Home inkjet printers and their ilk have for a while now embodied the best and worst of the technological state of the union, as it were. Simply put, they are mainstream products with incredibly high-end engineering, but also represent a ludicrously false economy in the worst way. And for a decade, printer companies having been laughing all the way to the bank at our expense.
Let me state that I once was unabashedly passionate about my now aged Canon i70 photo printer. It is compact (in fact portable if you buy a battery for it), fast, prints remarkably great images up to 8 x 10, and does documents too at a respectably brisk clip. When digital cameras first appeared, I’d spend weekends cooped up with my photo-spewing friend, printing out scores of crisp, colorful masterpieces to shove in the face of anyone who would look. “Isn’t it amazing! I printed it myself!” I would crow, impressed not only with my handiwork, but more with how I stuck it to the man by not paying for pricey store-made prints. Then I’d run to Staples to load up yet again on $40 worth of ink cartridges.
And there’s the rub. Printers are sold using the razor blade business model—the printers are dirt cheap, but you have to keep buying ink for eternity. And wouldn’t you know, it turns out that printer ink, especially for photos, is probably the most expensive substance per volume you’ll ever buy—more expensive than gold, oil, perfume, even blood in most cases. If you’re buying name-brand ink cartridges, which typically hold a few milliliters of ink, you’re shelling out the equivalent of between $3,000 and $5,000 per gallon. (Suddenly, spending $45 to fill your car’s gas tank doesn’t seem so extravagant, eh?) Just as an idea of how valuable this particular golden goose is, more than 40 percent of HP’s $2.63 billion operating profits from last quarter came from it’s imaging and printing group alone. In other words, ink keeps printer companies in the black.
No surprise, then, that to stave off competition from low-cost generic refill cartridges, the industry giants circled their wagons and began putting chips into their printers and cartridges to make it so that you had to buy their brand. Lawsuits on both sides havesince raged fast and free: Canon sued (and won) to keep refilled cartridges from being sold in Japan without Canon ink; HP sued and won for patent infringement against a company that made replacement cartridges. Epson, however, settled a lawsuit claiming their cartridges intentionally signaled they needed replacement when they still had ink left. And more recently one man filed a class-action suit claiming that HP illegally colluded with Staples by giving them a $100 million “bribe” not to carry low-cost replacement ink. It’s sordid stuff, but at this point it’s almost irrelevant for me.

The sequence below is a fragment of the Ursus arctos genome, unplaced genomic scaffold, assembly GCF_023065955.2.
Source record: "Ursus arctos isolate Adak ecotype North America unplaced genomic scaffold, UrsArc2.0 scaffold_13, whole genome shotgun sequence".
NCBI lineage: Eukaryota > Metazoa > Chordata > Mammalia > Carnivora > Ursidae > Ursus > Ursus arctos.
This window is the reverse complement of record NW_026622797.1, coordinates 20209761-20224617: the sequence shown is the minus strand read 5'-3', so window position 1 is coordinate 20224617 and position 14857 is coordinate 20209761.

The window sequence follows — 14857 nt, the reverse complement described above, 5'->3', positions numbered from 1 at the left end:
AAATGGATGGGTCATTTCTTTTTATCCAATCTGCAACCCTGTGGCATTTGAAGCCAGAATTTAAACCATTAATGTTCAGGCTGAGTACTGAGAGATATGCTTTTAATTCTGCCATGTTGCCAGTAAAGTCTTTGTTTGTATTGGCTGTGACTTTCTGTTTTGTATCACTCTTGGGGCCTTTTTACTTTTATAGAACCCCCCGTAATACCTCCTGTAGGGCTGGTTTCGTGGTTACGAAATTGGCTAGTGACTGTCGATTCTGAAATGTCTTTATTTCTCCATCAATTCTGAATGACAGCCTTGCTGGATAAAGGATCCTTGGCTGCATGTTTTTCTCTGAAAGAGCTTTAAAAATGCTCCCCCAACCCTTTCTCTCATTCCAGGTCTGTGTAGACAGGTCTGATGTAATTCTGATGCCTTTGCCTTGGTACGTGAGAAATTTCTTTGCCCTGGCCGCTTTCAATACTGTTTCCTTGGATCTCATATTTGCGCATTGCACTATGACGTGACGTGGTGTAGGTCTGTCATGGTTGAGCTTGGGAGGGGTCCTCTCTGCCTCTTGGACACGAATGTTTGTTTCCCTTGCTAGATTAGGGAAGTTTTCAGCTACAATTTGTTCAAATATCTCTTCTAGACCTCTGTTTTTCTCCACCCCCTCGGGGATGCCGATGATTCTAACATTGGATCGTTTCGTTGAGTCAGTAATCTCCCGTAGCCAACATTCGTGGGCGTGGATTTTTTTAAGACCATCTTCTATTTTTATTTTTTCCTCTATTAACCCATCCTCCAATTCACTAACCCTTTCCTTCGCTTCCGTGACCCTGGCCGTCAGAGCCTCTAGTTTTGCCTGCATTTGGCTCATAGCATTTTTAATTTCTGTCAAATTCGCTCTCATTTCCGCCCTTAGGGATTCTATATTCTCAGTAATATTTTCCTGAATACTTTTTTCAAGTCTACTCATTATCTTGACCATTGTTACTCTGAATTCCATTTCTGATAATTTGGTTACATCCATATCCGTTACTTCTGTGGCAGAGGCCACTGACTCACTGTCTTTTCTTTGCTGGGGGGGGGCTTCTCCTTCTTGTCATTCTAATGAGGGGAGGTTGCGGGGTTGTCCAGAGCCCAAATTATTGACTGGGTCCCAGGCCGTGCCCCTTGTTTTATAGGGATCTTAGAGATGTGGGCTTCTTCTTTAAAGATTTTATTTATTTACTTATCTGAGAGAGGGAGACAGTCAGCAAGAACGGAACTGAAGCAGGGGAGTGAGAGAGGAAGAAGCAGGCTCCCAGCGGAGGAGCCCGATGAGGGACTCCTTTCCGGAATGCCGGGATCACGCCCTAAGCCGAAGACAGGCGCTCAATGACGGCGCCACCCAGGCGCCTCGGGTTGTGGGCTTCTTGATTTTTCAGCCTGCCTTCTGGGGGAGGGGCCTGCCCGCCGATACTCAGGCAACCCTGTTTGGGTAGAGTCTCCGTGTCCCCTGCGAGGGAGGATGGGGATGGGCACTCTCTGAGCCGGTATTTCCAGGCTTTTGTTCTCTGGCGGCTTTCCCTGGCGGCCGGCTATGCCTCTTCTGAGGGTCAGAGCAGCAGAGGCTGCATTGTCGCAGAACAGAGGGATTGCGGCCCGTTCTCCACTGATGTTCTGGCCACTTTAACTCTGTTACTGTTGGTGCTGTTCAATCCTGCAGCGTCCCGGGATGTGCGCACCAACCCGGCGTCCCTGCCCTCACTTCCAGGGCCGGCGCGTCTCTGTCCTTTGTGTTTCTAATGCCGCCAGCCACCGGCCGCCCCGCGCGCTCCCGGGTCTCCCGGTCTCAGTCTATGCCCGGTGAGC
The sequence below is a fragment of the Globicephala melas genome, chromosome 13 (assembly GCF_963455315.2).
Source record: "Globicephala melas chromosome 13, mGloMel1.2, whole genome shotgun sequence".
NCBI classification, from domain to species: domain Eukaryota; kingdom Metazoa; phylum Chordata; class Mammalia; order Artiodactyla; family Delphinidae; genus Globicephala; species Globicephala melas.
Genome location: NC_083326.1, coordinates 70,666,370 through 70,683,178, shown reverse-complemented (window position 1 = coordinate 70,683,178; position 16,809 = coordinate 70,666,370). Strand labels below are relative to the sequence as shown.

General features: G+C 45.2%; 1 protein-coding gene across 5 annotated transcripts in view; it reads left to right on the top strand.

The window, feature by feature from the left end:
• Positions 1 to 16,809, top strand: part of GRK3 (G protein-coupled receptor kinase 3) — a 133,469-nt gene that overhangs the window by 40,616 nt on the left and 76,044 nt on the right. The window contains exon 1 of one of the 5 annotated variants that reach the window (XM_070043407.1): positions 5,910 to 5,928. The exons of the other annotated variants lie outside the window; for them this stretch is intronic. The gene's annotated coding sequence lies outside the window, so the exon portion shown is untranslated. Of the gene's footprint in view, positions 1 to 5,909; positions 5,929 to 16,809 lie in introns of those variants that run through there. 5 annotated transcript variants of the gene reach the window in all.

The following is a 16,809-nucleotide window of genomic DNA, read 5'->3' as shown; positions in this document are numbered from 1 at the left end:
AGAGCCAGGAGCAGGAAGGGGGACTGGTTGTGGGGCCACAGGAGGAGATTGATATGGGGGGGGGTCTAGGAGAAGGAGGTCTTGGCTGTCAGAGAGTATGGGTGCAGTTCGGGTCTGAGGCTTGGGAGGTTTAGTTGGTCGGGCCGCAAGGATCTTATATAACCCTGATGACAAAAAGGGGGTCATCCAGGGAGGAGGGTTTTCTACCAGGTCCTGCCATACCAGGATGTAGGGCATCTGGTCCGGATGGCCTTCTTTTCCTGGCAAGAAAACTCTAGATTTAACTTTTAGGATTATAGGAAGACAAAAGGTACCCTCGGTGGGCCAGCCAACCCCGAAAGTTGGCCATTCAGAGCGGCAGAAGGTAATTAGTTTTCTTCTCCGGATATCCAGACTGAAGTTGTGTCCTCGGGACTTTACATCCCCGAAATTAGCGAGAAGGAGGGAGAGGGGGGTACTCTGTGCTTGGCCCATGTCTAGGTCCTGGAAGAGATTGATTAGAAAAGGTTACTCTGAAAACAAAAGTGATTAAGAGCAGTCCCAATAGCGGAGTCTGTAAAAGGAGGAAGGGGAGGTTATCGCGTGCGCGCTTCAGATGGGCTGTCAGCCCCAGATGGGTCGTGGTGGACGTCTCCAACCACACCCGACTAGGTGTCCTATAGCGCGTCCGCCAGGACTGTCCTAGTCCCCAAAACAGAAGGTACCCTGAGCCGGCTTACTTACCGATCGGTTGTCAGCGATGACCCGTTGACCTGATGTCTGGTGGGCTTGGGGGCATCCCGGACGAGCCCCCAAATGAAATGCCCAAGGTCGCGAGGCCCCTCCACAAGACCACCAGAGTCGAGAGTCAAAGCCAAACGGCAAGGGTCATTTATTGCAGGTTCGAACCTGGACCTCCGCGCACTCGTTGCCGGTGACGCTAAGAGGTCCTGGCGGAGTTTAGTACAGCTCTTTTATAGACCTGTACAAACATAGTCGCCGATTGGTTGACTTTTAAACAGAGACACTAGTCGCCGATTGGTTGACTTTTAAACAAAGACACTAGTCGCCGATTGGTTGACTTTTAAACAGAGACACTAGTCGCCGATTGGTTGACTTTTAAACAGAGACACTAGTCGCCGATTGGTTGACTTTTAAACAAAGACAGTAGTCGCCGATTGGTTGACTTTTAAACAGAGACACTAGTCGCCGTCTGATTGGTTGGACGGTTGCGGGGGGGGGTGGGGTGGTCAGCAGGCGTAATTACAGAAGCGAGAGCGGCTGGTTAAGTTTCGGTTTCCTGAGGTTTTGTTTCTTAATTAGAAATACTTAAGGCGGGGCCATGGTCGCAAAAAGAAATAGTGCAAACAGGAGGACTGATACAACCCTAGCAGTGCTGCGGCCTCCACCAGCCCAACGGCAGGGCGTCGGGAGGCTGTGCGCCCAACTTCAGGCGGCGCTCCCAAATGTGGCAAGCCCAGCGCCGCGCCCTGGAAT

Even at barebones prices, it’s now far cheaper to order prints through Flickr, Shutterfly or iPhoto, or if you need them in a hurry, from your local Wal-Mart, Walgreens or even mom-and-pop photo store. At my local drugstore, a small chain, if you order more than 100 prints, they’re 15 cents each and available in a couple hours on archival paper with archival ink. And I can put my order through online. Compare that with the cost of photo paper, ink (which in my case, by the way, has to be used at least once every couple weeks or it dries out) and the time involved, and my venerable i70 simply can’t compete.
So I’ve put my printer out to pasture for a couple years now, and I haven’t looked back. Hit the comments section if you’ve experienced similar, or have a solution I’ve overlooked (an obvious one being the decline in printed photos in general). And feel free to nominate other tech you think is moribund to add to my Deathwatch List.
Five amazing, clean technologies that will set us free, in this month's energy-focused issue. Also: how to build a better bomb detector, the robotic toys that are raising your children, a human catapult, the world's smallest arcade, and much more.